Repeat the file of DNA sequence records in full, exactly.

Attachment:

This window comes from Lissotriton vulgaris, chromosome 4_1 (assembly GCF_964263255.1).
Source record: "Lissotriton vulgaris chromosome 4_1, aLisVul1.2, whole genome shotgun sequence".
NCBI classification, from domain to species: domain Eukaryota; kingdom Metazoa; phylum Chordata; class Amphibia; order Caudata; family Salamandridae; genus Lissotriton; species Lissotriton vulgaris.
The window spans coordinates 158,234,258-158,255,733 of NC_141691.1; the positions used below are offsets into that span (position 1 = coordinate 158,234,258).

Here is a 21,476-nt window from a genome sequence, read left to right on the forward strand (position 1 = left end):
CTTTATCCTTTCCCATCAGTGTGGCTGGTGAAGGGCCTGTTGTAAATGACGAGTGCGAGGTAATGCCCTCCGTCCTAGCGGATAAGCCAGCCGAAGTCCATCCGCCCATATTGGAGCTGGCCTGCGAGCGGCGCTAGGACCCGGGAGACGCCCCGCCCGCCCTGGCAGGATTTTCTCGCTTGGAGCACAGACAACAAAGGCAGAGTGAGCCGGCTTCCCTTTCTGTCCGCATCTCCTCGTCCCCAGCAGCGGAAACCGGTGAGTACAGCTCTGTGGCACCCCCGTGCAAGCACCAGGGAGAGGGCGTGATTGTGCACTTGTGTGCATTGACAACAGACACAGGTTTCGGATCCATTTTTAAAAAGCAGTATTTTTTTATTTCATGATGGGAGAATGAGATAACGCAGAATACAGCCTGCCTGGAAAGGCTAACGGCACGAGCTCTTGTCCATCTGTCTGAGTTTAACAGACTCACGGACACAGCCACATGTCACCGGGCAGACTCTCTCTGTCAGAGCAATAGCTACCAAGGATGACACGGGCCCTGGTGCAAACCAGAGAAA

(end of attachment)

This window comes from Lissotriton vulgaris, chromosome 4_1 (assembly GCF_964263255.1).
Source record: "Lissotriton vulgaris chromosome 4_1, aLisVul1.2, whole genome shotgun sequence".
NCBI classification, from domain to species: domain Eukaryota; kingdom Metazoa; phylum Chordata; class Amphibia; order Caudata; family Salamandridae; genus Lissotriton; species Lissotriton vulgaris.
The window spans coordinates 158,234,258-158,255,733 of NC_141691.1; the positions used below are offsets into that span (position 1 = coordinate 158,234,258).

Here is a 21,476-nt window from a genome sequence, read left to right on the forward strand (position 1 = left end):
CTTTATCCTTTCCCATCAGTGTGGCTGGTGAAGGGCCTGTTGTAAATGACGAGTGCGAGGTAATGCCCTCCGTCCTAGCGGATAAGCCAGCCGAAGTCCATCCGCCCATATTGGAGCTGGCCTGCGAGCGGCGCTAGGACCCGGGAGACGCCCCGCCCGCCCTGGCAGGATTTTCTCGCTTGGAGCACAGACAACAAAGGCAGAGTGAGCCGGCTTCCCTTTCTGTCCGCATCTCCTCGTCCCCAGCAGCGGAAACCGGTGAGTACAGCTCTGTGGCACCCCCGTGCAAGCACCAGGGAGAGGGCGTGATTGTGCACTTGTGTGCATTGACAACAGACACAGGTTTCGGATCCATTTTTAAAAAGCAGTATTTTTTTATTTCATGATGGGAGAATGAGATAACGCAGAATACAGCCTGCCTGGAAAGGCTAACGGCACGAGCTCTTGTCCATCTGTCTGAGTTTAACAGACTCACGGACACAGCCACATGTCACCGGGCAGACTCTCTCTGTCAGAGCAATAGCTACCAAGGATGACACGGGCCCTGGTGCAAACCAGAGAAA